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Native Californian, biologist, wildlife conservation consultant, retired Smithsonian scientist, father of two daughters, grandfather of 4 small primates. INTJ. Believes nature is infinitely more interesting than shopping malls. Born 100 years too late.

Tuesday, April 16, 2013

Going for shrew and bagging shrew

A chance encounter between two Trowbridge shrews (tentative id) 

Humbolt County, April 2013:

Question: Why don't camera trappers photograph more shrews?

Answer:  They aren't looking for schtinkin' shrews, because they aren't interested in shrews.

Who cares about little tiny ferocious mammals that eat 1.5 times their own weight a day in insects, spiders, centipedes, and worms?

Shrews may be one of the most abundant predators in woodland habitats, but it's their small size that makes them hard to photograph.

Camera trappers focus on the larger animals they know, and when camera traps are set for larger species shrews are usually undetectable.

Shrews live in a different time-space continuum, and I've photographed only a few by mistake.

They are usually a speck in the overall image, often partially hidden in leaf litter, and they are hard to identify. That's why most good pictures of shrews are nature-faked.

But they are intriguing subjects, and a few months ago I set a camera specifically for shrews.

I knew it might be a waste of time, but I staked the camera close to a rotting redwood log, and clawed away the surface litter, thinking the disturbance might attract a hungry shrew.

The batteries lasted 70 days, and there were 83 photos.

But only three pictures were of animals, and as far as I can tell, all were Trowbridge shrews with bald tails [yes, older shrews can lose their bicolored tail pattern to baldness].

The surprise was a pair of shrews having an altercation.

Going for shrew and bagging shrew may have been a stroke of good luck.

I'll have to repeat the exercise several more times to convince myself that I really know how to hunt shrew.


Henry said...

WOW! You are the Shrew master! Two shrews in one photo, that is amazing! Most of the shrews I photograph (and there aren't many) are just 'n grey blur on the Bushnell Trophy Cams, making IDing them almost impossible.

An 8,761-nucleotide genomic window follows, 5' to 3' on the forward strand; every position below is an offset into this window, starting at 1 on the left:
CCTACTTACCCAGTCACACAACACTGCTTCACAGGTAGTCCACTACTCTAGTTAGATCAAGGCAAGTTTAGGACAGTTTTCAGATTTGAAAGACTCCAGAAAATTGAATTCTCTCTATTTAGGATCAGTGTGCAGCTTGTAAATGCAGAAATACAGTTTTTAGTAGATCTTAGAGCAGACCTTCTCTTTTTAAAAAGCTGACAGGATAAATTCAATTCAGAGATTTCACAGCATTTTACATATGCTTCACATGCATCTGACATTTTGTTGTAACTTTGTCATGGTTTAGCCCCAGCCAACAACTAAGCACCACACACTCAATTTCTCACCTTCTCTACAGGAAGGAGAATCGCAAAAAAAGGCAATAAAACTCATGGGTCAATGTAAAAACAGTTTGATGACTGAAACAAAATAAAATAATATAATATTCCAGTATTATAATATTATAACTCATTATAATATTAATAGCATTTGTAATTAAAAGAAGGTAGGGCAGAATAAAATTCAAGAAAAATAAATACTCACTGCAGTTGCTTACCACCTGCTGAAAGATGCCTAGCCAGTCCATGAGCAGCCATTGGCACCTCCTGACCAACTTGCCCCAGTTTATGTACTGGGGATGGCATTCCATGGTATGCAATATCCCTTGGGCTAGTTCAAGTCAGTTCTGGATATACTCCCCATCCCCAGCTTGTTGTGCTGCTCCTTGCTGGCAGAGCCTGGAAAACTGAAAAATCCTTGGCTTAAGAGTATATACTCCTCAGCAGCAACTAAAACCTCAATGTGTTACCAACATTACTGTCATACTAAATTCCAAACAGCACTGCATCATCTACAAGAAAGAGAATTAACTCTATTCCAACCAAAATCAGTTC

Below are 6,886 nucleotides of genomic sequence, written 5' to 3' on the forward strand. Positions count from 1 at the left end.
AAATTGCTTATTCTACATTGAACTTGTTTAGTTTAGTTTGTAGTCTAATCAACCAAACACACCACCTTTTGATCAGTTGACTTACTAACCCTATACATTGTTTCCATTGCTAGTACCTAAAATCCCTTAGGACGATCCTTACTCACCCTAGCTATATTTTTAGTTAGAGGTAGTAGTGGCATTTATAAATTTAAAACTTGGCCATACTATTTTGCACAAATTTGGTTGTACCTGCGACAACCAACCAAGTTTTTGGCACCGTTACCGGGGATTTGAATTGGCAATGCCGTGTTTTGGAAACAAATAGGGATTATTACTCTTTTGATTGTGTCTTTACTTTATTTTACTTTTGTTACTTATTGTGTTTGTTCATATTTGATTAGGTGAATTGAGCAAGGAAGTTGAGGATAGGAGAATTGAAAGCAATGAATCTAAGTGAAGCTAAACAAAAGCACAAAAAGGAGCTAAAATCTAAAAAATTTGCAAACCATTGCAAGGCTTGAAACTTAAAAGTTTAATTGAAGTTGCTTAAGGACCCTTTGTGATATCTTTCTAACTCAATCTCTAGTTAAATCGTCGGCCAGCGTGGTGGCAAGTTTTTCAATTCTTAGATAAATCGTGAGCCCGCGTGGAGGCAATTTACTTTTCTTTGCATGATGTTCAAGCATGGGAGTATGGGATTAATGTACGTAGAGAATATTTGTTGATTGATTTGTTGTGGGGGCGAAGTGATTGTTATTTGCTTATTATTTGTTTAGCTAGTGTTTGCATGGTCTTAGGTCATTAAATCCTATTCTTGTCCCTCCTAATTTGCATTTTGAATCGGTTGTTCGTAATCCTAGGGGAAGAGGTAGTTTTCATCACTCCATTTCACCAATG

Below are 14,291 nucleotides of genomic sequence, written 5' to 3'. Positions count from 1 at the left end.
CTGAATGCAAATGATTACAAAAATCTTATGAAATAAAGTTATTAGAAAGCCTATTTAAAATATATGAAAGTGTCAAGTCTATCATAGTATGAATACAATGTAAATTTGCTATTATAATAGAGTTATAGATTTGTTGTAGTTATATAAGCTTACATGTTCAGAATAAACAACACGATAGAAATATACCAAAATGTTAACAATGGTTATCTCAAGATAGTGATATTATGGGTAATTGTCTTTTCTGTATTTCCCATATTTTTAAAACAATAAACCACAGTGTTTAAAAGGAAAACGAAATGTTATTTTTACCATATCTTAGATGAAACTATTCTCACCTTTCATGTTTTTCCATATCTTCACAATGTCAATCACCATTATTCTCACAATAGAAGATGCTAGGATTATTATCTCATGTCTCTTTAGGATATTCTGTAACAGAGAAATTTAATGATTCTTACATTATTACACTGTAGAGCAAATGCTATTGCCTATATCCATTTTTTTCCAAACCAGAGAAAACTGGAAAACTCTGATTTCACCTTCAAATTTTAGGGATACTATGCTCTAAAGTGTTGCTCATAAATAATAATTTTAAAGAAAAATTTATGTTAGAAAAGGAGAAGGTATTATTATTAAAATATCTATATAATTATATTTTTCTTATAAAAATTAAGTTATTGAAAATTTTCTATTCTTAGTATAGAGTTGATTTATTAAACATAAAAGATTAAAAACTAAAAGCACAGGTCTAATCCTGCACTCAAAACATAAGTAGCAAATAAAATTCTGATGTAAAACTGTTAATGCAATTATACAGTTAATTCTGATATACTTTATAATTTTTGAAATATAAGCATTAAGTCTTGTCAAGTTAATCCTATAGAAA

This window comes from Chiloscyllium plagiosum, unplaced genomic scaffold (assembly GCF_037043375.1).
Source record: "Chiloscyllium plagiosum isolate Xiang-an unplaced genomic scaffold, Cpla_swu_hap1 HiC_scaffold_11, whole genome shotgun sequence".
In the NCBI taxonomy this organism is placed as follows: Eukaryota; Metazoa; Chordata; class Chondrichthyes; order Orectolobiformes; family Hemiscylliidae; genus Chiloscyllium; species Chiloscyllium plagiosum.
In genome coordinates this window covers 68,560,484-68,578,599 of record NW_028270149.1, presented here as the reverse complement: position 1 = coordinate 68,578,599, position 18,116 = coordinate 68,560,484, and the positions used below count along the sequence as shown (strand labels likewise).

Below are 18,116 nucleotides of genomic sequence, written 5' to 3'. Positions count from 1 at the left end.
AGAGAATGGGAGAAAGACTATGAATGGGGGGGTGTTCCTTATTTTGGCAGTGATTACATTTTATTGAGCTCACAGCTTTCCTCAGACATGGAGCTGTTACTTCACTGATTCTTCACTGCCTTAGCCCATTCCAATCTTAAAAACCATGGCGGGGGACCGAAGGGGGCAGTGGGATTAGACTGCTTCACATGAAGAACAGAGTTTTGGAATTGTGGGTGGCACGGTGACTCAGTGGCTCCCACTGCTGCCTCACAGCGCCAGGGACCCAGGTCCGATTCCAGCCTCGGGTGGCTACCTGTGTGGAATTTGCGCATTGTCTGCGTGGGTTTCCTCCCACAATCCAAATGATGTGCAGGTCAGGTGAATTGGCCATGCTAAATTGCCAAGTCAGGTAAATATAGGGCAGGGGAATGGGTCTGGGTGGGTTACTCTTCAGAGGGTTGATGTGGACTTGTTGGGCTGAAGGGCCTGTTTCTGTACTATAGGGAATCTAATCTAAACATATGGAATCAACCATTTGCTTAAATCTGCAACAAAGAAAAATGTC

Camera trapping small mammals are great :)

JK said...

Shrew fight?

Awesome captures Codge

John Van Niel said...

Excellent! Can you provide any details about the camera set you used for this? I assume that is a home brew, so details on that would be great. Also, has anyone out there had experience photographing shrews with a Reconyx?

Camera Trap Codger said...

Thanks guys. John, it was my usual Sony s600 with a YetiCam controller.

Amazingly Average said...

I know you responded to John, but I would also be interested in more detail. I've been camera trapping at home as a hobby with my daughter. We have camera trapped 14 different species with many more to go. I find smaller animals hard to capture nicely unless you get REALLY close. Do you set specific settings on your Sony to favor smaller animals?

Amazingly Average said...

I know you responded to John, but I would be interested in more detail too. I have been camera trapping at home with my 6 year old daughter. We've captured 14 different species so far, but we find smaller animals hard unless we get REALLY close. Are you setting specific settings on your Sony for smaller animals?

Camera Trap Codger said...

AA, I measure the distance to the subject and set the camera a little farther back than the minimal distance, which is ~16" in the Sony s600. I also reduce the flash power to low. Sounds like you are having fun.